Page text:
Judith Newman, writing in The New York Times, and drawing on research, offers an admonition for parents too involved in helping with homework:
Sociologists at the University of Texas at Austin and Duke University assessed the effect of more than 60 kinds of parental involvement on academic achievement. Read it and weep, helicopter parents: Across age, race, gender and socioeconomic status, most help had neither a positive or negative effect, and many kinds drove down a kid’s test scores and grades. One of the biggest culprits? Homework help.
Why is this help so counter-productive?
For one thing, most of us aren’t teachers; knowing a subject is not the same as being able to impart that knowledge to others, as anyone who’s ever found herself screaming, “Just take my word for it!” to a mystified 7-year-old knows. Second, when we don’t understand, we’re embarrassed. This may be particularly true of successful, competitive professionals. How many of us feel good telling our children, “I make enough money to buy a summer home in Tuscany, but please don’t ask me to explain Common Core math.”
“I think of myself as an intelligent, functioning adult,” says the writer Julie Klam, who has a daughter who just finished fifth grade. “But my God. Do you know what a ‘math lattice’ is? No, you do not. The way basic math is taught now, it’s not like A plus B equals C. It’s more like A plus B, and then you run out for oranges, and then you take the subway. My daughter’s recent assignment was like a buffet of confusion.”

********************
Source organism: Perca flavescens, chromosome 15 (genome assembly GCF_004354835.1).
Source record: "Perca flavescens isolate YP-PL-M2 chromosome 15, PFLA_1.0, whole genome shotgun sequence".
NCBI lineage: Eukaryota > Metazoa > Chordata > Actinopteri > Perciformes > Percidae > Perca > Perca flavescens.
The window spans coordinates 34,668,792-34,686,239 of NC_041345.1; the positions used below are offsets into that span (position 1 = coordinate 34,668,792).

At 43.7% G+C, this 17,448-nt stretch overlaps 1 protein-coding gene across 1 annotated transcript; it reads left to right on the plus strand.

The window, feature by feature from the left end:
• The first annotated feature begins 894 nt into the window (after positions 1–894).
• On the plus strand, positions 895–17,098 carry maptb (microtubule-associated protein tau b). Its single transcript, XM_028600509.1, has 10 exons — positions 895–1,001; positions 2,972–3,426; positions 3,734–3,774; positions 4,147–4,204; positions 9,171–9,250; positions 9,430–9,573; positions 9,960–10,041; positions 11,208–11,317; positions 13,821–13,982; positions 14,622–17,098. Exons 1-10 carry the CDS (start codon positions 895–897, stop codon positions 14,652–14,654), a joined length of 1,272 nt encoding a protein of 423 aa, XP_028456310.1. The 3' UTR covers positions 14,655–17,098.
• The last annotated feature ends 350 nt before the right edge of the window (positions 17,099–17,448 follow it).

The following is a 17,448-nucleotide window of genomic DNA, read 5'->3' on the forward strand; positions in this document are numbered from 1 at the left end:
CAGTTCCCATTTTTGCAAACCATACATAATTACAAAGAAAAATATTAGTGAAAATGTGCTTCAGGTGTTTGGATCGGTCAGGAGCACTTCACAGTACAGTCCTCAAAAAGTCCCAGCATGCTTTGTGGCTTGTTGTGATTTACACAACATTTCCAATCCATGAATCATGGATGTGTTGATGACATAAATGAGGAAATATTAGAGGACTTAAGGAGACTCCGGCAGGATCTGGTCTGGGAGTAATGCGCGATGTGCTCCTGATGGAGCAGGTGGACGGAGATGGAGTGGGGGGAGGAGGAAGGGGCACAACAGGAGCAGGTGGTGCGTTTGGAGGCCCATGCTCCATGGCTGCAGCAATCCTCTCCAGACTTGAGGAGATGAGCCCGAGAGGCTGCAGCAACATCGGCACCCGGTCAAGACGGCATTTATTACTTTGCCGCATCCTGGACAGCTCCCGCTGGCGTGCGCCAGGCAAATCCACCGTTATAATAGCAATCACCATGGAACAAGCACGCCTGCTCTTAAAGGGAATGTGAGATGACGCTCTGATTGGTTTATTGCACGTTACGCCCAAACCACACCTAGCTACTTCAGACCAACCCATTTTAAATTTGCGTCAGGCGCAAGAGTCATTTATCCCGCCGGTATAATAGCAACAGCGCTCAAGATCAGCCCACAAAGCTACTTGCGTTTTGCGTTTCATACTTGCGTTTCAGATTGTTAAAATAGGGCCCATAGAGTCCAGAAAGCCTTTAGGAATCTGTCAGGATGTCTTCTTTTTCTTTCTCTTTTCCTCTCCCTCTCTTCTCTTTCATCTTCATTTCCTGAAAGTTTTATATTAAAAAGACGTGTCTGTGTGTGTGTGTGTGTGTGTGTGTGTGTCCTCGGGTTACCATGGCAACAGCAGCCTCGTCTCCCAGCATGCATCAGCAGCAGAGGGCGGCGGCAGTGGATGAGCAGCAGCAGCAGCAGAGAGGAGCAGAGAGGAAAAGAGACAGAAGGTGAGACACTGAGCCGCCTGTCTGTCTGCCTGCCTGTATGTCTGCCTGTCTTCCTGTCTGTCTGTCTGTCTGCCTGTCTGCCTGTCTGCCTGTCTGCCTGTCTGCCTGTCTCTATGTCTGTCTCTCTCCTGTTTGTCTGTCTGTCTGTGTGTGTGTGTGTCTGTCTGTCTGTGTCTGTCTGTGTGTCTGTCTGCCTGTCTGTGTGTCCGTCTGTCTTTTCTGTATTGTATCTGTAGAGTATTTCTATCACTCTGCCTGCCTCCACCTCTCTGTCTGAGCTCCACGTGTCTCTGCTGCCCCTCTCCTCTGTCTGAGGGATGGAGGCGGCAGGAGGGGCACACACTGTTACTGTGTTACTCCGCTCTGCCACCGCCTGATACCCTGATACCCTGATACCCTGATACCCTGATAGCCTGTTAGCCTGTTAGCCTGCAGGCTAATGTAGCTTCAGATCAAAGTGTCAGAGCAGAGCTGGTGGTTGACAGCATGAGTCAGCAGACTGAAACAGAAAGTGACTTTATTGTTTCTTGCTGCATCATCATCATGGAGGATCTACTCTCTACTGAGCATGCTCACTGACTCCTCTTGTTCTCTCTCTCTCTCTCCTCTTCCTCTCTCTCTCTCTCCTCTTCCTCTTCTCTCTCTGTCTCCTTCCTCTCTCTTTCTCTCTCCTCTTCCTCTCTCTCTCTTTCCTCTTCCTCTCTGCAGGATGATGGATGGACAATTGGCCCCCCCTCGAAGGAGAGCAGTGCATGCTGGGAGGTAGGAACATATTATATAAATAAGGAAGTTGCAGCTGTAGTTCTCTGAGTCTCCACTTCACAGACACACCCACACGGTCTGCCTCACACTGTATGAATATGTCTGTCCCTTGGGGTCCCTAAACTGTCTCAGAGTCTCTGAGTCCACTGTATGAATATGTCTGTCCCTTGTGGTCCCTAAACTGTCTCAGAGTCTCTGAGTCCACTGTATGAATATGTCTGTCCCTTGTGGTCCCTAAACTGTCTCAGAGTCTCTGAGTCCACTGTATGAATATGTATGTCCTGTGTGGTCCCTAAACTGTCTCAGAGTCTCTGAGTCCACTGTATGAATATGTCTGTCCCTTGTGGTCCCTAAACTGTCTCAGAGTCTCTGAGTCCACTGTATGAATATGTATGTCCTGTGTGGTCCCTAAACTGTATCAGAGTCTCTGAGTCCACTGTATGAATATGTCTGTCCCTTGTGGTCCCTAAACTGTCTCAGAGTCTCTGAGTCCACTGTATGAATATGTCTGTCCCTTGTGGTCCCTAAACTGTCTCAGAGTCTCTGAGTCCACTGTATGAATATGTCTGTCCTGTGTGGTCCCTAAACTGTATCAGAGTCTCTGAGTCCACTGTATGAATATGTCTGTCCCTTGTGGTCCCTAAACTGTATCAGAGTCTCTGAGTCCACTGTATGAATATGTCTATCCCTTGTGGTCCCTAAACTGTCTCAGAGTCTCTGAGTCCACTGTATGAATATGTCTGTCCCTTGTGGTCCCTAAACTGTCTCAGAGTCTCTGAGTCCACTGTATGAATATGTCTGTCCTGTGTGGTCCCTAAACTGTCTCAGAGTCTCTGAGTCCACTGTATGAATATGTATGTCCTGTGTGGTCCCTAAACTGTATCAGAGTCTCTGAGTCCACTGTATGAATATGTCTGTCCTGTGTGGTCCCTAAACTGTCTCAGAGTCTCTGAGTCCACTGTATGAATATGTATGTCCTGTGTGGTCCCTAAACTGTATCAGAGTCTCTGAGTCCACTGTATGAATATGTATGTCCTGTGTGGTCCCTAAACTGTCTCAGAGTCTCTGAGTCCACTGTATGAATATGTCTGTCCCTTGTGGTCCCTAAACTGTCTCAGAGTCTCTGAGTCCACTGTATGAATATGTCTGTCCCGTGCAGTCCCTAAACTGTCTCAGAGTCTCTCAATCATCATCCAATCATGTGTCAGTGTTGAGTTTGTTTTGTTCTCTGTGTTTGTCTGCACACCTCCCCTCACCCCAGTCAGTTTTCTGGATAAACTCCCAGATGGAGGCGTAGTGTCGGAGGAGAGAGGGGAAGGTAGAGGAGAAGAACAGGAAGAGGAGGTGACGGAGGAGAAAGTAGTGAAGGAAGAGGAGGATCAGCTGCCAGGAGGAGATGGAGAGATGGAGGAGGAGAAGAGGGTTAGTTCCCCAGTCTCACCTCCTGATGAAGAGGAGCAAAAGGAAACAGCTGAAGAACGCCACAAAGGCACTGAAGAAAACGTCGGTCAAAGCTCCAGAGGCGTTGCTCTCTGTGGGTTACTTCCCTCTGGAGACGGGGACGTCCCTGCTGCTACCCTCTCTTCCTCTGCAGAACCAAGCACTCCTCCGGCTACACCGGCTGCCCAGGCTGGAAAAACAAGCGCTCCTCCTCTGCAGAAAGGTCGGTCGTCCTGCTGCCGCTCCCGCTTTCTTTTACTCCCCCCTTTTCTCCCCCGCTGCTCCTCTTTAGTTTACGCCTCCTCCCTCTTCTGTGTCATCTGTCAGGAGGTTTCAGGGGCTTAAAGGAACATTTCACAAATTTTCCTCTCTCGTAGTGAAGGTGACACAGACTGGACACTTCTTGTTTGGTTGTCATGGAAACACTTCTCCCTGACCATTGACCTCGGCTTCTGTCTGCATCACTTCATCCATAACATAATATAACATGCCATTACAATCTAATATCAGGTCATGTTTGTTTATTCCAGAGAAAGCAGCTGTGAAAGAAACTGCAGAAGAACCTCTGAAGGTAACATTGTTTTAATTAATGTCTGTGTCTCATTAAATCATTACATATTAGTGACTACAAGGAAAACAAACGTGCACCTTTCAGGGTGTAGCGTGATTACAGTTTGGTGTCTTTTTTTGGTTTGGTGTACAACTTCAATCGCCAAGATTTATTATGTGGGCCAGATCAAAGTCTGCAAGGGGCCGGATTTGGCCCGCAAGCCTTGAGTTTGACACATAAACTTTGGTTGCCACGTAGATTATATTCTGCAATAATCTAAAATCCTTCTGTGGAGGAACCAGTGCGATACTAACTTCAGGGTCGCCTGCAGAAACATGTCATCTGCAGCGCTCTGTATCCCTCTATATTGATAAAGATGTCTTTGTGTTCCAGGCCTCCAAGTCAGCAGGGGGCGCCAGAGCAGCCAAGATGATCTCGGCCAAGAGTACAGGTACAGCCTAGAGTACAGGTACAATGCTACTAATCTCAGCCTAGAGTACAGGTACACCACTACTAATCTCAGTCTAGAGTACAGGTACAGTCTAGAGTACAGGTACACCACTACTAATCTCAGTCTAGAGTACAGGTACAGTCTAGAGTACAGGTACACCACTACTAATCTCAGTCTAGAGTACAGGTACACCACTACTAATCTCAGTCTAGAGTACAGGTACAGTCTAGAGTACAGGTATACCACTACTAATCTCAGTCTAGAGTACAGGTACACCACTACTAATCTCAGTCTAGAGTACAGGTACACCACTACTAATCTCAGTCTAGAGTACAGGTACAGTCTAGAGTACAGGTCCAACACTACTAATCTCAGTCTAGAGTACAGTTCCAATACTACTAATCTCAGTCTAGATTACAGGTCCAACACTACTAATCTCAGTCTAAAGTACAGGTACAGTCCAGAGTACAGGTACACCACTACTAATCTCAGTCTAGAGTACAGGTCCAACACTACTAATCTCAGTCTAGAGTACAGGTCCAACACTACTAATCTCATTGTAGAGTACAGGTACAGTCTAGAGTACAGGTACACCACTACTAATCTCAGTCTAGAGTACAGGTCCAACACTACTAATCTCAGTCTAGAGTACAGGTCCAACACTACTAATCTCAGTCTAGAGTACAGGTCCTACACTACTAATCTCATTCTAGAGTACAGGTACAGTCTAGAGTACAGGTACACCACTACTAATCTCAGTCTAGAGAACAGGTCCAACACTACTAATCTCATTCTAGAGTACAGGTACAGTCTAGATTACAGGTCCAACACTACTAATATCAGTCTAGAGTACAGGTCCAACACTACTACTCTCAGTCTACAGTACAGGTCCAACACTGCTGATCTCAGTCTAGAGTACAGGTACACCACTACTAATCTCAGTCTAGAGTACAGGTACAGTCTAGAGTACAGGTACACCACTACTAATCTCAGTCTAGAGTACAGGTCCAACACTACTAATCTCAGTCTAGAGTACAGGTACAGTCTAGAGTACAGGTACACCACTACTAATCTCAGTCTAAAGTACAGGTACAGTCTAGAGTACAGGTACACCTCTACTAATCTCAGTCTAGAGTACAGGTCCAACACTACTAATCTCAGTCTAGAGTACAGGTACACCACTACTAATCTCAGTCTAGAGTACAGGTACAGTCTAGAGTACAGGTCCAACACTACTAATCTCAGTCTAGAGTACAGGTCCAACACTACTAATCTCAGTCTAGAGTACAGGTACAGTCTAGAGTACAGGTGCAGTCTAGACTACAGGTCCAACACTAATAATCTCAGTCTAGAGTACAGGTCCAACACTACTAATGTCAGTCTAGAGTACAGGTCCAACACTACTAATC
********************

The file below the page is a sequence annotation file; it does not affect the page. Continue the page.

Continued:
Further complicating the homework is the increasing fashion for making it “creative” — which often renders it unnecessarily complicated, at least for the age and dexterity of many younger children. “I used to be very involved in my kids’ homework until my second grader came back with an assignment to recreate New York City’s waterways using a baking sheet, mounds of paper towels, tin foil and rivers of water poured from a pitcher,” says Marjorie Ingall, a Manhattan public school mother. “First of all, I don’t care about New York’s waterways as long as the water that comes out of the tap does not catch fire. But that aside — this is an assignment for me, not for an 8-year-old. There was just so much crying at my house.”
What, then, are (helicopter) parents to do? Read on to find out.